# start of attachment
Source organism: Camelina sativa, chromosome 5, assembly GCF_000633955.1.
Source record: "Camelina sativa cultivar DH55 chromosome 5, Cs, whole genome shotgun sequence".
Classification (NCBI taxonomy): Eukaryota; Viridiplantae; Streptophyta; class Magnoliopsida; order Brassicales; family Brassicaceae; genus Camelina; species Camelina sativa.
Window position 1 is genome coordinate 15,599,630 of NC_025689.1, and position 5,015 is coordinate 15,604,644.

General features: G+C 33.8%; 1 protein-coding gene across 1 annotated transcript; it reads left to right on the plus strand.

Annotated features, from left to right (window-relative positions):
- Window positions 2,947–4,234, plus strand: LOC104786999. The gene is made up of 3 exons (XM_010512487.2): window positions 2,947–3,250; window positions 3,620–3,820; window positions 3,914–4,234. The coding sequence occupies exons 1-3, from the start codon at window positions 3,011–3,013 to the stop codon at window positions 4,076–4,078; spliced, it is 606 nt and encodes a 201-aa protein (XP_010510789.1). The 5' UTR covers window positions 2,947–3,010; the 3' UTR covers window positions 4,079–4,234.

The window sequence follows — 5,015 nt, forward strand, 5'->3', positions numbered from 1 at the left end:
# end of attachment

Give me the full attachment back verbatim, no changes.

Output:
Source organism: Camelina sativa, chromosome 5, assembly GCF_000633955.1.
Source record: "Camelina sativa cultivar DH55 chromosome 5, Cs, whole genome shotgun sequence".
Classification (NCBI taxonomy): Eukaryota; Viridiplantae; Streptophyta; class Magnoliopsida; order Brassicales; family Brassicaceae; genus Camelina; species Camelina sativa.
Window position 1 is genome coordinate 15,599,630 of NC_025689.1, and position 5,015 is coordinate 15,604,644.

General features: G+C 33.8%; 1 protein-coding gene across 1 annotated transcript; it reads left to right on the plus strand.

Annotated features, from left to right (window-relative positions):
- Window positions 2,947–4,234, plus strand: LOC104786999. The gene is made up of 3 exons (XM_010512487.2): window positions 2,947–3,250; window positions 3,620–3,820; window positions 3,914–4,234. The coding sequence occupies exons 1-3, from the start codon at window positions 3,011–3,013 to the stop codon at window positions 4,076–4,078; spliced, it is 606 nt and encodes a 201-aa protein (XP_010510789.1). The 5' UTR covers window positions 2,947–3,010; the 3' UTR covers window positions 4,079–4,234.

The window sequence follows — 5,015 nt, forward strand, 5'->3', positions numbered from 1 at the left end: